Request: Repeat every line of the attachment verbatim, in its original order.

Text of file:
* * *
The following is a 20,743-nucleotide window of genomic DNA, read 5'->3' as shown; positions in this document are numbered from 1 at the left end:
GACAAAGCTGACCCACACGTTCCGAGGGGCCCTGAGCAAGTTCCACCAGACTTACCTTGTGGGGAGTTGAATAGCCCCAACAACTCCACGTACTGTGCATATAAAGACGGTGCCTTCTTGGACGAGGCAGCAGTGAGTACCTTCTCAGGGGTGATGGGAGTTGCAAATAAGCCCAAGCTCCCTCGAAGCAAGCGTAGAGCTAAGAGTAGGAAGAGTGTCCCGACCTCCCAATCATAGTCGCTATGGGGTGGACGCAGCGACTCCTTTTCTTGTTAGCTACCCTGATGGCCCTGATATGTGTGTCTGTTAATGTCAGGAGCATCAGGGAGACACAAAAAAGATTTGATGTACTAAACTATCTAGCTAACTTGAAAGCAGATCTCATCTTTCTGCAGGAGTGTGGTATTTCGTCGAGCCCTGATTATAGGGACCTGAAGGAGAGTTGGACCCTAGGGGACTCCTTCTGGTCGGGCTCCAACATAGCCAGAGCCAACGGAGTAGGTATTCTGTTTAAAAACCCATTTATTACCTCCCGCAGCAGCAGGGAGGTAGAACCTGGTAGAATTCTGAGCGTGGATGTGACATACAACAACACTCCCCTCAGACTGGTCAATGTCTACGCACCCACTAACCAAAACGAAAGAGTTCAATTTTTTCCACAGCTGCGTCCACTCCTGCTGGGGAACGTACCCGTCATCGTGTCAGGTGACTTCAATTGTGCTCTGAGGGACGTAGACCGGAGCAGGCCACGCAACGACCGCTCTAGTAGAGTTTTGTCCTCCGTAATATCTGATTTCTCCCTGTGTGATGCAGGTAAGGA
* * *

The following is a 20,743-nucleotide window of genomic DNA, read 5'->3' as shown; positions in this document are numbered from 1 at the left end:
GACAAAGCTGACCCACACGTTCCGAGGGGCCCTGAGCAAGTTCCACCAGACTTACCTTGTGGGGAGTTGAATAGCCCCAACAACTCCACGTACTGTGCATATAAAGACGGTGCCTTCTTGGACGAGGCAGCAGTGAGTACCTTCTCAGGGGTGATGGGAGTTGCAAATAAGCCCAAGCTCCCTCGAAGCAAGCGTAGAGCTAAGAGTAGGAAGAGTGTCCCGACCTCCCAATCATAGTCGCTATGGGGTGGACGCAGCGACTCCTTTTCTTGTTAGCTACCCTGATGGCCCTGATATGTGTGTCTGTTAATGTCAGGAGCATCAGGGAGACACAAAAAAGATTTGATGTACTAAACTATCTAGCTAACTTGAAAGCAGATCTCATCTTTCTGCAGGAGTGTGGTATTTCGTCGAGCCCTGATTATAGGGACCTGAAGGAGAGTTGGACCCTAGGGGACTCCTTCTGGTCGGGCTCCAACATAGCCAGAGCCAACGGAGTAGGTATTCTGTTTAAAAACCCATTTATTACCTCCCGCAGCAGCAGGGAGGTAGAACCTGGTAGAATTCTGAGCGTGGATGTGACATACAACAACACTCCCCTCAGACTGGTCAATGTCTACGCACCCACTAACCAAAACGAAAGAGTTCAATTTTTTCCACAGCTGCGTCCACTCCTGCTGGGGAACGTACCCGTCATCGTGTCAGGTGACTTCAATTGTGCTCTGAGGGACGTAGACCGGAGCAGGCCACGCAACGACCGCTCTAGTAGAGTTTTGTCCTCCGTAATATCTGATTTCTCCCTGTGTGATGCAGGTAAGGA